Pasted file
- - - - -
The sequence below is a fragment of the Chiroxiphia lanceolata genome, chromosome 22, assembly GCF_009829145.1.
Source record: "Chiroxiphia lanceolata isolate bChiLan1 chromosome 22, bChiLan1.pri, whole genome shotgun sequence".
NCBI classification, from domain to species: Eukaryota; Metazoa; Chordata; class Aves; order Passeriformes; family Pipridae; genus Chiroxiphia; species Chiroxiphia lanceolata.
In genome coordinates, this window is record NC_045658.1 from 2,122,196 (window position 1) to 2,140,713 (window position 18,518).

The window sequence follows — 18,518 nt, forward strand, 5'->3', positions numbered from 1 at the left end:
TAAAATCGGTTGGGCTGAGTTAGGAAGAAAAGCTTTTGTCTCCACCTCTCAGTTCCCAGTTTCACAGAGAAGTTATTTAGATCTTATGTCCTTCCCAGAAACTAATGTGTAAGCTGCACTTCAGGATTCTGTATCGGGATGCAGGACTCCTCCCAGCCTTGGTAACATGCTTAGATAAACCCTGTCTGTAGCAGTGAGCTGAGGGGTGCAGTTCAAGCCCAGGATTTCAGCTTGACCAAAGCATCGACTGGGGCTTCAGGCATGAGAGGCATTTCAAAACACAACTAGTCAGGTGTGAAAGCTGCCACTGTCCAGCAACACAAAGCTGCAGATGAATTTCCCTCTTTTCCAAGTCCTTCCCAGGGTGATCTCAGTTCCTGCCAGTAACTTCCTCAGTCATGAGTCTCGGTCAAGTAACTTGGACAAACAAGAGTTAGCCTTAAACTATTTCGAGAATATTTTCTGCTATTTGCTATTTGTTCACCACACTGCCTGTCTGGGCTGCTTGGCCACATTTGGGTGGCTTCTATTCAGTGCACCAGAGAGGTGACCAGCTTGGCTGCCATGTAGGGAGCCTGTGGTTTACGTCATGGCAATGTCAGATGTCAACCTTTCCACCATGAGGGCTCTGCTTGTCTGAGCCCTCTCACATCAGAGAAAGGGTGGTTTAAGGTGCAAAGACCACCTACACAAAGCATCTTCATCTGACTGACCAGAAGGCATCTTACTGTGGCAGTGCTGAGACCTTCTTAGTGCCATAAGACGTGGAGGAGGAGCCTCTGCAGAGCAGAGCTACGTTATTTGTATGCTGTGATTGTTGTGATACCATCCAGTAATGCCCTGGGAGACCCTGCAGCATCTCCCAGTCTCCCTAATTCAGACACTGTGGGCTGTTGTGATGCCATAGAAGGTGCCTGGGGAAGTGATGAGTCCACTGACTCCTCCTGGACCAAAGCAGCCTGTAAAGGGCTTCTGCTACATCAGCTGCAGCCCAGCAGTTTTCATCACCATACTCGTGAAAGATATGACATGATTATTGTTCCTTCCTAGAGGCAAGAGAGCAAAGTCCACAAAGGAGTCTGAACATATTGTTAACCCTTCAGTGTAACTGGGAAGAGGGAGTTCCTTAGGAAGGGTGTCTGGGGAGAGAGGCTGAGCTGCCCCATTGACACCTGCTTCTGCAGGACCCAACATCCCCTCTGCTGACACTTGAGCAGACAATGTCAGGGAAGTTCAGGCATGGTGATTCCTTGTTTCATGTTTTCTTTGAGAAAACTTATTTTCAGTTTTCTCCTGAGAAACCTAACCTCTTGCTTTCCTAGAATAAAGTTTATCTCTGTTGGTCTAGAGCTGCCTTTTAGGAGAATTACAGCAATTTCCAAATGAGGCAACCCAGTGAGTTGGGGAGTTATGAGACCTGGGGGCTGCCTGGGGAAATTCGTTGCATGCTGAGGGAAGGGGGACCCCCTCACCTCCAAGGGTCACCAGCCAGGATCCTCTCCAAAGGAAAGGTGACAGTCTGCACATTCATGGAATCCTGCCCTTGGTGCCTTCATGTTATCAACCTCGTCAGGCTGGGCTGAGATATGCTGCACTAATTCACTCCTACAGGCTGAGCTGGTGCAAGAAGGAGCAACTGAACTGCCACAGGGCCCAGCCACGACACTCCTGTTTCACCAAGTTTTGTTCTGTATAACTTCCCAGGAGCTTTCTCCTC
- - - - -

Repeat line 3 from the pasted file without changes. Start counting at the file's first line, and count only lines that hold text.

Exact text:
NCBI classification, from domain to species: Eukaryota; Metazoa; Chordata; class Aves; order Passeriformes; family Pipridae; genus Chiroxiphia; species Chiroxiphia lanceolata.